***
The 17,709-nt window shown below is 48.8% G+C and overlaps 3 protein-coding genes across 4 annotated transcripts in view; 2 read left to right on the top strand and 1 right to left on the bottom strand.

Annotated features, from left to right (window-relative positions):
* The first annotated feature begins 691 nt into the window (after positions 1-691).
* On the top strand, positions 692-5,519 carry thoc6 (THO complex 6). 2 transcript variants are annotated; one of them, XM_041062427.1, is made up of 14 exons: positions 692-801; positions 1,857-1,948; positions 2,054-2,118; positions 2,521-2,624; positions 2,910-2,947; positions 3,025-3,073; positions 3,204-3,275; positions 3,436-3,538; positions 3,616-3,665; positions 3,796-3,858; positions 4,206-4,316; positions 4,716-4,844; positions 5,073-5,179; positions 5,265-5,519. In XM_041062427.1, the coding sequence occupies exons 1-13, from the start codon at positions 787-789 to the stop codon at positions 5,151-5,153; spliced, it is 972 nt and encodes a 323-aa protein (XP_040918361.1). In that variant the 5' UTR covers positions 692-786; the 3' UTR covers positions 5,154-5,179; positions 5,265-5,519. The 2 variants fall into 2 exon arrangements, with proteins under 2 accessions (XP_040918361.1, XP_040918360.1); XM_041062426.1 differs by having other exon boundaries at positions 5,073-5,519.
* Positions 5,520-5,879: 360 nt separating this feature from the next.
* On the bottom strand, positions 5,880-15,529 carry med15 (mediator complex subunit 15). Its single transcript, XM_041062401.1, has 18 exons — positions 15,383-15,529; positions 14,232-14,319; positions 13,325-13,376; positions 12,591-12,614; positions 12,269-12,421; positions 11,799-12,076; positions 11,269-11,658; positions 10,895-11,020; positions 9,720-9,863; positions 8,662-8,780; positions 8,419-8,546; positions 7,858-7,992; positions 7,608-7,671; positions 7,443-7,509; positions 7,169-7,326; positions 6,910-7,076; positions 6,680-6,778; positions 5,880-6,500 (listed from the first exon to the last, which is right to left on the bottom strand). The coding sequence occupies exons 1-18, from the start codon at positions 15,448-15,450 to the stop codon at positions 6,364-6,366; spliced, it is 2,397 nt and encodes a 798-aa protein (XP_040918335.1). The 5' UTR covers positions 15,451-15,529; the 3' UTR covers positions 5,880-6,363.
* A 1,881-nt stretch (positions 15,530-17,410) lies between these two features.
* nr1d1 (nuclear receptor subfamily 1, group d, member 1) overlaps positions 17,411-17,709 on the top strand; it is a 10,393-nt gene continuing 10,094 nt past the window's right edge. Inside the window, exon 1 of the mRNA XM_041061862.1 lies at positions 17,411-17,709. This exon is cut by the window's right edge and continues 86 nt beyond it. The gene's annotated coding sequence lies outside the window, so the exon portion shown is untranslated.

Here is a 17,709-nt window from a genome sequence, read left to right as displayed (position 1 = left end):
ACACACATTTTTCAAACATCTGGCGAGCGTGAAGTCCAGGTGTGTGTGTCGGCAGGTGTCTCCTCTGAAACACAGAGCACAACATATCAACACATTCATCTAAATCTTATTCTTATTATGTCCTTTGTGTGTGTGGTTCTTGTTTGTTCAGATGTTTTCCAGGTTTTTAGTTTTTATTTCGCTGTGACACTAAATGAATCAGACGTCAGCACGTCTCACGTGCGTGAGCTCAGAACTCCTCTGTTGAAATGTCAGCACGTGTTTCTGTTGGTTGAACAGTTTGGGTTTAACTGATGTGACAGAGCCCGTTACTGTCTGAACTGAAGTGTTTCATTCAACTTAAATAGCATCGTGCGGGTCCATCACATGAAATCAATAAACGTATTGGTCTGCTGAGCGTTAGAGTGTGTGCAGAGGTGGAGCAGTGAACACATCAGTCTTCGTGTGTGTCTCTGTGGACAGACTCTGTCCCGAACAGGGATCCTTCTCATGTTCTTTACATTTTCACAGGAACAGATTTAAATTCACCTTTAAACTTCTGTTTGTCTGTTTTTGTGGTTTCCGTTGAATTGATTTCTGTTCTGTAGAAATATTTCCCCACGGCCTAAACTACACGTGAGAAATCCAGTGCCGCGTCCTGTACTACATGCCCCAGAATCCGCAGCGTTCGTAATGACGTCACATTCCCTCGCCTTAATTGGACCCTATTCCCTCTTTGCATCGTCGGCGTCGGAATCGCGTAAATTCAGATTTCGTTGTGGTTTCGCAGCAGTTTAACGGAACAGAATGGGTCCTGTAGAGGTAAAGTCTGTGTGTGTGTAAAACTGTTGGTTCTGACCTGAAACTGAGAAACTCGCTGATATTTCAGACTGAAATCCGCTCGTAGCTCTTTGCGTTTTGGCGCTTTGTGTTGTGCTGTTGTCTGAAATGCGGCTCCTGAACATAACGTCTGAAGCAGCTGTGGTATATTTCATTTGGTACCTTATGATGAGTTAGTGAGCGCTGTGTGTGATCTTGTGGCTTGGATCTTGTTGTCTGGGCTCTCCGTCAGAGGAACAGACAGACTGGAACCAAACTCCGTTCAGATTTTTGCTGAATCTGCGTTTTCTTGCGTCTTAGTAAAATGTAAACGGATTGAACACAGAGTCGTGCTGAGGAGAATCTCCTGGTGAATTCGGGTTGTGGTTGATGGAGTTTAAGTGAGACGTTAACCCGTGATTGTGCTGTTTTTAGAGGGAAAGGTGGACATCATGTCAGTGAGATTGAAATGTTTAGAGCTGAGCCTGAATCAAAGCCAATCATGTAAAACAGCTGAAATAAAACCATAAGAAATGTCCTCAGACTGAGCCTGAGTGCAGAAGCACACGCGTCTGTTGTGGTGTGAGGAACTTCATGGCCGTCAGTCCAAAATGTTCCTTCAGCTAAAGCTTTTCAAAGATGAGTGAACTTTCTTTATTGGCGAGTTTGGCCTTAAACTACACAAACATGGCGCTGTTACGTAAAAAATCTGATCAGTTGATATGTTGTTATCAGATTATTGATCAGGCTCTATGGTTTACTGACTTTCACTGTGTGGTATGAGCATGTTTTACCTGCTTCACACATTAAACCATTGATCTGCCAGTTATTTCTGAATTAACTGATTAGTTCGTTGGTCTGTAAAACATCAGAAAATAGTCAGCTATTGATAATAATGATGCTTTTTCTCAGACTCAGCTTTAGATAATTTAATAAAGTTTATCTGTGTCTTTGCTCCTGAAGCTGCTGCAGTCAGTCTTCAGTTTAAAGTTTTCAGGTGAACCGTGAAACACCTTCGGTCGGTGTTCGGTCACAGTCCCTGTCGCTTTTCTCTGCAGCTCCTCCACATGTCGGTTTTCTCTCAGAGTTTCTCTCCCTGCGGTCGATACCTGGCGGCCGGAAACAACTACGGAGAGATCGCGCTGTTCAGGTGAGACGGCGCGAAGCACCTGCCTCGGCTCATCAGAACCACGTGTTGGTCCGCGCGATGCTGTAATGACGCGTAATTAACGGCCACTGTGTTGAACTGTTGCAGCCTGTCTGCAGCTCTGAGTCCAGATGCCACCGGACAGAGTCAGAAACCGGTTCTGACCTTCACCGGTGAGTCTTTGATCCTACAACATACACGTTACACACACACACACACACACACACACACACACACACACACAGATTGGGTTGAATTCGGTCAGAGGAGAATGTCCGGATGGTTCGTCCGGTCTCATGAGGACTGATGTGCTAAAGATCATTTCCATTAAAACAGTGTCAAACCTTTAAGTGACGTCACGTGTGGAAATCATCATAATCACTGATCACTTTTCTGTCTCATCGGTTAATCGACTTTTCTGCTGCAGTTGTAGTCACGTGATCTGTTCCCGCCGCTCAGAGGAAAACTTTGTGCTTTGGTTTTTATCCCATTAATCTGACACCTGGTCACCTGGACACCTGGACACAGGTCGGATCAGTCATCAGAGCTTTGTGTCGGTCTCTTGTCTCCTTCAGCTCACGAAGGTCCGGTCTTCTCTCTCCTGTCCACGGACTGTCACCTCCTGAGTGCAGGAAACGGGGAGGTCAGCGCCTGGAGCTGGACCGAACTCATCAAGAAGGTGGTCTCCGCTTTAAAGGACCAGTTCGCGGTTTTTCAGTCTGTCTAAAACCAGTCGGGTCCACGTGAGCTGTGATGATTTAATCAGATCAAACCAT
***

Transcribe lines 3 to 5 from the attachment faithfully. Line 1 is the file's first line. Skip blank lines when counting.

* The first annotated feature begins 691 nt into the window (after positions 1-691).
* On the top strand, positions 692-5,519 carry thoc6 (THO complex 6). 2 transcript variants are annotated; one of them, XM_041062427.1, is made up of 14 exons: positions 692-801; positions 1,857-1,948; positions 2,054-2,118; positions 2,521-2,624; positions 2,910-2,947; positions 3,025-3,073; positions 3,204-3,275; positions 3,436-3,538; positions 3,616-3,665; positions 3,796-3,858; positions 4,206-4,316; positions 4,716-4,844; positions 5,073-5,179; positions 5,265-5,519. In XM_041062427.1, the coding sequence occupies exons 1-13, from the start codon at positions 787-789 to the stop codon at positions 5,151-5,153; spliced, it is 972 nt and encodes a 323-aa protein (XP_040918361.1). In that variant the 5' UTR covers positions 692-786; the 3' UTR covers positions 5,154-5,179; positions 5,265-5,519. The 2 variants fall into 2 exon arrangements, with proteins under 2 accessions (XP_040918361.1, XP_040918360.1); XM_041062426.1 differs by having other exon boundaries at positions 5,073-5,519.
* Positions 5,520-5,879: 360 nt separating this feature from the next.